Speaking of singing, it was uniformly terrific, featuring as leads Russian Albina Shagimuratova as Lucia, Pole Piotr Beczala as Edgardo, and American Quinn Kelsey as Lucia’s nefarious brother Enrico.  The sets were arresting and enhanced the experience.  Large multi-sectional panels divided the stage into a foreground and background, and particular arrangements of the panels in various scenes allowed for an interesting visual complexity, accentuated by skillful use of strong light and deep shadows.  With an otherwise minimalist set, which I usually do not care for, the effect was powerful and a strong stimulant to the imagination.

The recording I enjoy is from 1971 with a truly all-star cast – Joan Sutherland, Luciano Pavarotti, Chicago’s very own Sherrill Milnes, and Nicolai Ghiaurov, with Sutherland’s husband Richard Bonynge and the Covent Garden Orchestra and Chorus.  Opera doesn’t get any better than that.

R Balsamo

Thursday, October 20, 2016

Illinois River Ride & War Memorials

Ottawa Civil War Monument
On a beautiful, unusually warm Indian Summer day, we decided to take a long and leisurely drive along a stretch of the Illinois River and see the beginning of the fall colors.  We were a bit early for the colors but it was a wonderful tour just the same.  I hoped to visit the war memorials in Ottawa and Marseilles.

Ottawa is a small Illinois city which sits at the confluence of the Illinois and Fox Rivers, near the historic Starved Rock.  The old Illinois and Michigan Canal pathway runs through town on its way to its terminus a short way to the west in the town of LaSalle.  The Canal ran parallel to the river, connecting Lake Michigan, via the Chicago River, with the Illinois at the point where the latter became sufficiently navigable for larger cargo ships.  From the Illinois River a ship can travel to the Mississippi River and down to the Gulf of Mexico.  The Canal is no longer operable and many sections are dried up, but its path can still be seen.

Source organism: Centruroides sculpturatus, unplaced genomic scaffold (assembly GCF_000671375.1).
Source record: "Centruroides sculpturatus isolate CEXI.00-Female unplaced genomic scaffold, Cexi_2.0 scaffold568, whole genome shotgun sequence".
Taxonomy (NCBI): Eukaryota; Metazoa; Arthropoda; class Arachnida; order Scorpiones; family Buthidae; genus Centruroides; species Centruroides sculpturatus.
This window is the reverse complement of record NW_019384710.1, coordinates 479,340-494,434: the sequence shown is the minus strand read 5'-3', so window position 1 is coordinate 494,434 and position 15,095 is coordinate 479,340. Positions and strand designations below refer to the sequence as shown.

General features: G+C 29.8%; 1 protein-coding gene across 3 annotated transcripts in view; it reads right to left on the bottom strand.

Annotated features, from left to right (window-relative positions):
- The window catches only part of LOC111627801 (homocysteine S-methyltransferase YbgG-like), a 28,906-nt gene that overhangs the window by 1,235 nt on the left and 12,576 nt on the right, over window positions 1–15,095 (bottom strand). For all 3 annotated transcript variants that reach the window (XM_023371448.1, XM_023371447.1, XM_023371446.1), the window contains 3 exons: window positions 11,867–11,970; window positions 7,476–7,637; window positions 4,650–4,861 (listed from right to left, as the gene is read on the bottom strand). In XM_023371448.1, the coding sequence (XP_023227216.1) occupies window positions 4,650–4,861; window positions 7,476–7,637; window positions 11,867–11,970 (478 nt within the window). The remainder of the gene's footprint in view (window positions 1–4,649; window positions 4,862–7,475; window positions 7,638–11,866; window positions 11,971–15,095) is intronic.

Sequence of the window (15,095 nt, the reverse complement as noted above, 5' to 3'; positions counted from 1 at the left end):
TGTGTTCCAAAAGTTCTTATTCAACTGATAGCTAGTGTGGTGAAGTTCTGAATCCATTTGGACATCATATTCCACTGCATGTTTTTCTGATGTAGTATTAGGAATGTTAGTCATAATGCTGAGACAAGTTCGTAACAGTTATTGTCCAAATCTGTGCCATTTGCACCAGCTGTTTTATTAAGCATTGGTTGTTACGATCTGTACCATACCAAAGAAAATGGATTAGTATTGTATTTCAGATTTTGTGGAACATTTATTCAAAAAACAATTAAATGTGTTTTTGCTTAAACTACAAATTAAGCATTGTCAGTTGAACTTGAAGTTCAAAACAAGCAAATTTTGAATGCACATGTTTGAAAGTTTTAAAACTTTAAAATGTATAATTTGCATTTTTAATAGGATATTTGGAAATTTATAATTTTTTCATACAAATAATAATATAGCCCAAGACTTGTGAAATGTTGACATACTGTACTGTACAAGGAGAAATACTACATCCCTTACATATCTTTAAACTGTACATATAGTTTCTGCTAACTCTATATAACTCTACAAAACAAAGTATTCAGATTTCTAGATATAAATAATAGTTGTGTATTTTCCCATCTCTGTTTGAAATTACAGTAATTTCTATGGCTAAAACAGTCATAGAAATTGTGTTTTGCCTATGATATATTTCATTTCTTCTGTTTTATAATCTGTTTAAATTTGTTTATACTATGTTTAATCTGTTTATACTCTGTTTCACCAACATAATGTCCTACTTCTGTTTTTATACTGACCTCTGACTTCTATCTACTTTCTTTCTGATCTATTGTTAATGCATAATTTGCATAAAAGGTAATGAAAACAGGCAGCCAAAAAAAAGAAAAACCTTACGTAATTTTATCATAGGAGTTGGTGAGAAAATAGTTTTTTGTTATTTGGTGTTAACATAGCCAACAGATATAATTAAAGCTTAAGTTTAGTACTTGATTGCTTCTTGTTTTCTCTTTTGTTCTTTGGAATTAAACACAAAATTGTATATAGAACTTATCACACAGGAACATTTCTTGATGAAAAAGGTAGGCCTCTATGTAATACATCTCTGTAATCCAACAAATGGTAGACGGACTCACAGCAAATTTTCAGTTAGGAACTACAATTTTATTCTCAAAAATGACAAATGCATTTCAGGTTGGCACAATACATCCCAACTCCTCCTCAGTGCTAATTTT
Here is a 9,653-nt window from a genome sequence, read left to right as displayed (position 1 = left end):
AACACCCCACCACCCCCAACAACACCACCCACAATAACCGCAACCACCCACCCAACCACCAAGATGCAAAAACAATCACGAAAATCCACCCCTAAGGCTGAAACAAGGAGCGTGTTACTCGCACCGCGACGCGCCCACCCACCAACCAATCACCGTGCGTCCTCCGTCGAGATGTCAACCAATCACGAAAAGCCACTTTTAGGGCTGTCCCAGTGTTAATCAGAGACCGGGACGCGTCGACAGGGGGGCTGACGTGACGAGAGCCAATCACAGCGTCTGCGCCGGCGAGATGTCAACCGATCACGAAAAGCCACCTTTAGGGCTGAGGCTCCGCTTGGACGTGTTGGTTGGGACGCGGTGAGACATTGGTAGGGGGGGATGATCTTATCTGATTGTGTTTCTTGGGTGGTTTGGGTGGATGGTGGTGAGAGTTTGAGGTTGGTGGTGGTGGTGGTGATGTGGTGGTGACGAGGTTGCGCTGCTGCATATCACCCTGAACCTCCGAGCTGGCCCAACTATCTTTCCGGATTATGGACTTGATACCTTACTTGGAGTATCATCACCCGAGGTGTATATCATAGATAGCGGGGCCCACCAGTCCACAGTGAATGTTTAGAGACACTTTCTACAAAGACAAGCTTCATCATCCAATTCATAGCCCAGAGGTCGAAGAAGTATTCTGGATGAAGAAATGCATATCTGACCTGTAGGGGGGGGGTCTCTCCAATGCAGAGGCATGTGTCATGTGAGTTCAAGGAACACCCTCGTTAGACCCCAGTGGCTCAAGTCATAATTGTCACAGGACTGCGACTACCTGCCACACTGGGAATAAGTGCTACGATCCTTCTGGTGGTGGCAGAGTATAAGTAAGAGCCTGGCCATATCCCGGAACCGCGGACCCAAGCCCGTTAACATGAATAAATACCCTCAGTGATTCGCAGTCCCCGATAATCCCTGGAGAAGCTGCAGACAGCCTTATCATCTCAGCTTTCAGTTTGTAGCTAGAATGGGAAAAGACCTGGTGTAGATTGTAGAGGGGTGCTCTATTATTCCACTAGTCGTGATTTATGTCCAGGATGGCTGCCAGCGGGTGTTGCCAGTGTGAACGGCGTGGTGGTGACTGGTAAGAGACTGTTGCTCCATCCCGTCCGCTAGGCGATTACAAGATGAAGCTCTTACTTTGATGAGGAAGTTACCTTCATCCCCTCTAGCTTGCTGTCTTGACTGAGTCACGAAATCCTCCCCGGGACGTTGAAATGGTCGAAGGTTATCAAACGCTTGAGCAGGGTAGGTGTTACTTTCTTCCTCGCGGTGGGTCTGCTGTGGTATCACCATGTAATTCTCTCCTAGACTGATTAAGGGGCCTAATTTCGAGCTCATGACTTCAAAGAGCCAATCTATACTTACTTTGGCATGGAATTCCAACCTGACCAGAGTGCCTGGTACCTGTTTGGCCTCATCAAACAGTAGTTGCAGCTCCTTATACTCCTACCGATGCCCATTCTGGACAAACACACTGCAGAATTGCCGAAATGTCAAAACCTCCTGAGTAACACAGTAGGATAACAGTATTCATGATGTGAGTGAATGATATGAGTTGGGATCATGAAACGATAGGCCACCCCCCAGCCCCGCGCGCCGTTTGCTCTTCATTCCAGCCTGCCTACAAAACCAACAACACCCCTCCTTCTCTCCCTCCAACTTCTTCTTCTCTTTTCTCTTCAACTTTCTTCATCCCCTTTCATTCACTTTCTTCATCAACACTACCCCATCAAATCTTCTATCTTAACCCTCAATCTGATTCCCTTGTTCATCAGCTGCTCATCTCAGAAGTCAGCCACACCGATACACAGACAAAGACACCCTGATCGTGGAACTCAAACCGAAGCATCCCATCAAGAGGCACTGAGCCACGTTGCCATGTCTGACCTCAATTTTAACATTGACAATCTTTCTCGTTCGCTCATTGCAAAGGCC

Statues of Lincoln & Douglas Debating
Ottawa was the home of the founder of the Boy Scouts, and there is a Scouting Museum now open.  The town was also one of the sites of the infamous Radium Girls tragedy, in which clock-making workers licked radioactive paintbrushes only later to suffer radiation illness.  And perhaps most famously, Ottawa was the site of the first of seven Lincoln-Douglas debates, held in 1858 between the two men to promote their candidacies for the United States Senate.  Lincoln famously lost, of course, but was so impressive that he was nominated two years later as the second Republican Party candidate for the Presidency.

Plaque at the Site of the First Lincoln-Douglas Debate
In the center of town, near old stately courthouses, is the large Washington Square Park, the site of that famous debate and now of two touching war memorials.  The larger is a tall obelisk dedicated in 1873 to the fallen of the Civil War.  Names were etched at the base but are mostly eroded now from wind and rain.  

Recently, stone panels were laid nearby with the names etched once again, of the fallen in the Civil War and the Spanish American War.  I didn’t see it, but no doubt present is the name of General W. H. L. Wallace, an Ottawa resident and one of the heroes of the critical Hornet’s Nest valiant hold out at the battle of Shiloh, which allowed the rest of the Union Army to survive and bought time for Grant to regroup his forces and eventually win the battle; Wallace was mortally wounded there and died three days later in his wife’s arms, saying in his last breath "We meet in heaven."  

Ottawa Memorial to the fallen of WWI, WWII, Korea, & Vietnam 
A second, later monument in Washington Square Park is dedicated to the fallen of World Wars One and Two and of the Korean and Vietnam Wars, all of whose names are once again etched in stone. 

East of Ottawa, also along the Illinois River, is the small town of Marseilles and the site of the Middle East Conflicts War Memorial.  It’s a bitterly sad and haunting place, with tall, granite sections of wall crammed with the names of the fallen, sitting high on the river bank where one can see and hear the rapids below.  As the water churns one contemplates the heroic but tragic loss of brave and sweet life, nobly sacrificed on people so often filled with rage and hate and for a confused and misguided purpose of such fleeting effect.

The Marseilles Memorial to the Fallen of Middle East Wars

R Balsamo

Tuesday, October 4, 2016

Republican Cowardice Is a Provocation: Democrat Lawfare Misconduct Stopped in Wisconsin But Will Just Move Elsewhere